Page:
John Cobb

Henry Finkelstein

past exhibitions
future exhibitions

press release

Press Release 

John Cobb: Reclamation

December 9, 2017 – January 20, 2018

Opening Reception: Saturday, December 9, 6:00pm - 8:00pm

Artist Talk: Saturday, January 13, 11:00am

When John Cobb enrolled in RISD in 1974, his realist tendencies were ostracized. Using funds intended for his education, Cobb moved to Europe, bought a Vespa, and learned by independent study in museums and by making watercolors in Morocco, Portugal, Spain, France, and Italy. When funds ran low he returned to Austin to finish his art degree at St. Edward’s University. Valley House Gallery has exhibited his work since 2010.

These small works are the result of a tribulation. Eyes that could see only double, a heart that gave out from chemo, facial surgery to remove half the face; I lived only in hope against hope to be able to work again. With that old dear longing, restored face, renewed heart, and improving health, I started again to recline upon the shores of Texas waterways and vistas wishing to express as simply as possible my love and delight at being able to see and paint again. Also included in this exhibition will be the egg tempera panel, Christmas, one of the recent paintings completed for The Chapel installation, now 36 years in the making.

“God bless us one and all.”—Tiny Tim in A Christmas Carol by Charles Dickens

—John Cobb

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Henry Finkelstein: Paintings

December 9, 2017 – January 20, 2018

Opening Reception: Saturday, December 9, 6:00pm - 8:00pm

Artist Talk: Saturday, December 9, 11:00am

Henry Finkelstein returns for his eighth solo exhibition at Valley House Gallery since 2002. A residency at Rochefort-en-Terre in Brittany, France, in 1992, and again in 2000, introduced him to this region where he returns each summer to paint. Finkelstein earned his MFA in painting from Yale University School of Art in 1983, followed by a Fulbright Grant to study in Italy. In 1994, he was elected a National Academician. Finkelstein has taught painting and drawing in New York City since 1996.

Unlike strictly abstract painters, I paint mostly from direct observation. Nature offers me a necessary resistance that I find challenging. To this day, discovering new color relationships as I paint from nature remains a central focus of my work. I am not interested in documenting that fact of where I am, but in trying to convey what that place says to me. I go there, I enjoy the light, I enjoy the history. I’m more interested in my direct feelings from what I see, which come mostly from color. When I draw for a while, looking for a motif, color starts to give me a real buzz and I get excited. For me it’s the feeling I can imbue into the work and hopefully communicate to someone else. It is never fixed, but rather it lives on in its own right. This is the simplicity that I seek.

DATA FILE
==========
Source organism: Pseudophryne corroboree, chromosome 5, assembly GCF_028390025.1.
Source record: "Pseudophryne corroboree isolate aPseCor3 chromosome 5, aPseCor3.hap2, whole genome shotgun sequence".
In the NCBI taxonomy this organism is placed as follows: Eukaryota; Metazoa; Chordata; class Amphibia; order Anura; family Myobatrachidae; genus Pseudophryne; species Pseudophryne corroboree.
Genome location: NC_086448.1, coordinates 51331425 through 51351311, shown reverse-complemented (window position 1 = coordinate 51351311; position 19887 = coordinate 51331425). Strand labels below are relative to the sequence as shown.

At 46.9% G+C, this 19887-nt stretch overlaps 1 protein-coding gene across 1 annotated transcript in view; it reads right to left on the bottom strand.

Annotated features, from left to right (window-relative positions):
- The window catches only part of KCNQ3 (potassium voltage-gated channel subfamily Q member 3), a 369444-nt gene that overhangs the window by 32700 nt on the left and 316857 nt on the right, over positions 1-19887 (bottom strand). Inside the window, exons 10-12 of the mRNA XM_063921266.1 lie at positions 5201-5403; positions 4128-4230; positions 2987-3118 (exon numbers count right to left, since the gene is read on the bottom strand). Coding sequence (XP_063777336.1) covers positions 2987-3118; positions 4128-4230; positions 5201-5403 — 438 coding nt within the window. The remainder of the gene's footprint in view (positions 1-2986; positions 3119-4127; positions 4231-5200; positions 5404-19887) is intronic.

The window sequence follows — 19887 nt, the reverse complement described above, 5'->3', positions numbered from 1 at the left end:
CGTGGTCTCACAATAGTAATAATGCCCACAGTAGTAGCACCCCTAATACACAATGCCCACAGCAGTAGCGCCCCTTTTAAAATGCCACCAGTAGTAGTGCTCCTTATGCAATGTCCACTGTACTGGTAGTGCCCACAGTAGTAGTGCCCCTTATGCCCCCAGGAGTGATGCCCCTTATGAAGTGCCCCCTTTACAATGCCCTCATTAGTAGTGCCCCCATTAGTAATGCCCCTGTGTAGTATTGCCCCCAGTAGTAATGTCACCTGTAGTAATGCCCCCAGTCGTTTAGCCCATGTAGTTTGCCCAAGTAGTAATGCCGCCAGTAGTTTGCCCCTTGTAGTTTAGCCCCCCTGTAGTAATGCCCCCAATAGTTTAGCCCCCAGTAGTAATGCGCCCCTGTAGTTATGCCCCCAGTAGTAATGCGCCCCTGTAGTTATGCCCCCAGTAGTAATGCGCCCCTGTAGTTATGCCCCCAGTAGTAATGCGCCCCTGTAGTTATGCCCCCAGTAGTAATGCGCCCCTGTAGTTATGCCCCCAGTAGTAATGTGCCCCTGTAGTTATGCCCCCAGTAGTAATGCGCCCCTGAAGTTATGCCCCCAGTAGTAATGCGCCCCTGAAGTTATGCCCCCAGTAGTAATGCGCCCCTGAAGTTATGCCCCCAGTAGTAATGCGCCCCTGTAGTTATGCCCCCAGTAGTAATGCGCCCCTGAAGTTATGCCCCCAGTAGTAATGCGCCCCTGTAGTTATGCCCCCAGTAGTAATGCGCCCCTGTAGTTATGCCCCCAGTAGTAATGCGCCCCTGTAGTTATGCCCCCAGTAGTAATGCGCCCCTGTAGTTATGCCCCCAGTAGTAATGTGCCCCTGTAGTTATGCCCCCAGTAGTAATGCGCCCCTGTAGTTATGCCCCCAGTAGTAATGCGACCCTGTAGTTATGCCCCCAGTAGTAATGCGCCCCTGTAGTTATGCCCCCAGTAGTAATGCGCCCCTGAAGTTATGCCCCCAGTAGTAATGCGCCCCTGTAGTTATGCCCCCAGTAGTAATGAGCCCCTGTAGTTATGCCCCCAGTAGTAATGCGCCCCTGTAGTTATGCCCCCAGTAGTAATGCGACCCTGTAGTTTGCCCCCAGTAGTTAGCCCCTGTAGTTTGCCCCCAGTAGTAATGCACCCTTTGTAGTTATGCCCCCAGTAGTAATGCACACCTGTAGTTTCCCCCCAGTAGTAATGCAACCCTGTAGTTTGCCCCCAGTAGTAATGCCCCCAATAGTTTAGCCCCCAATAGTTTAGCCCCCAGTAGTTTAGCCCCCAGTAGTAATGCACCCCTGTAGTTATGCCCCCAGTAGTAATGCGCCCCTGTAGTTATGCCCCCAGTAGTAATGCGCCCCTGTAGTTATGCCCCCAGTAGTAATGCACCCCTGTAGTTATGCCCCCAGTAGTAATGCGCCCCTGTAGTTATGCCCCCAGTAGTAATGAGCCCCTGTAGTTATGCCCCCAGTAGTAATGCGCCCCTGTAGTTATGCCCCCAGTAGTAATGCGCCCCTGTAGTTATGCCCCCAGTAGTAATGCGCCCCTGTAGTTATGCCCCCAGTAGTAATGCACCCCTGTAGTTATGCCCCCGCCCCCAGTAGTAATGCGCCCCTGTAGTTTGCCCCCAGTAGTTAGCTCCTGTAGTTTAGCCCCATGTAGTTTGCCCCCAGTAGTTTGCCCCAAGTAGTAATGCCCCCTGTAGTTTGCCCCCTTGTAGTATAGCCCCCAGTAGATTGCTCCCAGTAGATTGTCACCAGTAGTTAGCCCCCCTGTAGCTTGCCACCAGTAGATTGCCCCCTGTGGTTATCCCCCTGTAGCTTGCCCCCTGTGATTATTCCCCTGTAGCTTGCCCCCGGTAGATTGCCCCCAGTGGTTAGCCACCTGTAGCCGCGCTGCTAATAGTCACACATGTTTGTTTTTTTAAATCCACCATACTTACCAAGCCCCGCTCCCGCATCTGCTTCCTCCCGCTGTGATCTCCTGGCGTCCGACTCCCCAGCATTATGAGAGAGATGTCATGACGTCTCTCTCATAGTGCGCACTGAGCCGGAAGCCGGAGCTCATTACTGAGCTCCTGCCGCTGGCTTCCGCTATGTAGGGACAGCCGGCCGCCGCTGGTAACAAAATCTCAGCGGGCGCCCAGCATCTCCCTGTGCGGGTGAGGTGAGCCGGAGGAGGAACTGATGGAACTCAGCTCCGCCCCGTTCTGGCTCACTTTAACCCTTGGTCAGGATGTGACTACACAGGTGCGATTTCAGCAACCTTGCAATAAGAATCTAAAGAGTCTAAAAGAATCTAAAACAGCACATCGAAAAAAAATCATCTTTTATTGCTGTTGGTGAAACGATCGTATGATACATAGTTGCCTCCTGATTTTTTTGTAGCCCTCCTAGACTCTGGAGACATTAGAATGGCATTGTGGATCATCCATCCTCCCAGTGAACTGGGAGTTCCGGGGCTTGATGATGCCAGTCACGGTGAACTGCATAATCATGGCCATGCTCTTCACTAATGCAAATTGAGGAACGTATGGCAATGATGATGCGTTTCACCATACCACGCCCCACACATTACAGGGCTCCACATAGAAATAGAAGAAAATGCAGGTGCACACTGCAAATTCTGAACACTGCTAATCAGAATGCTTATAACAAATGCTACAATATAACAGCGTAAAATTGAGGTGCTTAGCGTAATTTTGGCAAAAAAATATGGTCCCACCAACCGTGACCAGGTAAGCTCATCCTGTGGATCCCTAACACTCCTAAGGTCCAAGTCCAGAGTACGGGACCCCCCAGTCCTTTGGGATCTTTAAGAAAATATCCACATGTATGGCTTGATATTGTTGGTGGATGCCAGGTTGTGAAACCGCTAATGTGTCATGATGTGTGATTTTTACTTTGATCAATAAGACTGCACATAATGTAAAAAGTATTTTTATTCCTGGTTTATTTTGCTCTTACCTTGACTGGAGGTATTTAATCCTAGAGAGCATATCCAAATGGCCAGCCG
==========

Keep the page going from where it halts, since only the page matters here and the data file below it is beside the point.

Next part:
—Henry Finkelstein

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Donald S. Vogel (1917-2004): A Celebration

November 4 - December 2, 2017

Opening Reception: Saturday, November 4, 6:00pm - 8:00pm

Donald S. Vogel, along with his wife Peggy, founded Valley House Gallery in 1954. As a studio painter, Vogel allied himself with the temperaments of Vuillard, Renoir, and Bonnard. In his paintings, he created imagined worlds of color and light; contemplative works that exist as “moments of pleasure.” Early in his life he decided not to paint the hardships of his youth. Vogel studied at the Art Institute of Chicago where the Impressionist, Post-Impressionist, and Nabi paintings were uplifting antidotes to his impoverished circumstances. The WPA Easel Project in Chicago gave him the prosperity of materials, models, and rent that let him work continuously. In 1942, Vogel moved to Dallas and received news that he won a coveted medal and cash award from the American Academy in Rome; however, the war prevented him from traveling to Italy. In 1951, he began dividing his time between the studio and the gallery when he became the director of the Betty McLean Gallery, and then Valley House. Through all the years, Donald Vogel always thought of himself as an artist first.

This exhibition celebrates the 100th Anniversary of his birth year.

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Mary Vernon: Paintings

September 23 - October 28, 2017

Opening Reception:  Saturday, September 23, 6:00pm-8:00pm

Artist Talk:  Saturday, October 14, 11:00am

About her recent work, Mary Vernon states, "I hope to prove this to you: drawing and painting are holding each other tightly, constantly interfering with each other. It's not that drawing is first and painting is last. It is not exactly that drawing is the truth and painting is the lie that we prefer. It is not at all that drawing is the outline and painting is the coloring-in. The two acts, drawing and painting, get in each other's way at every moment."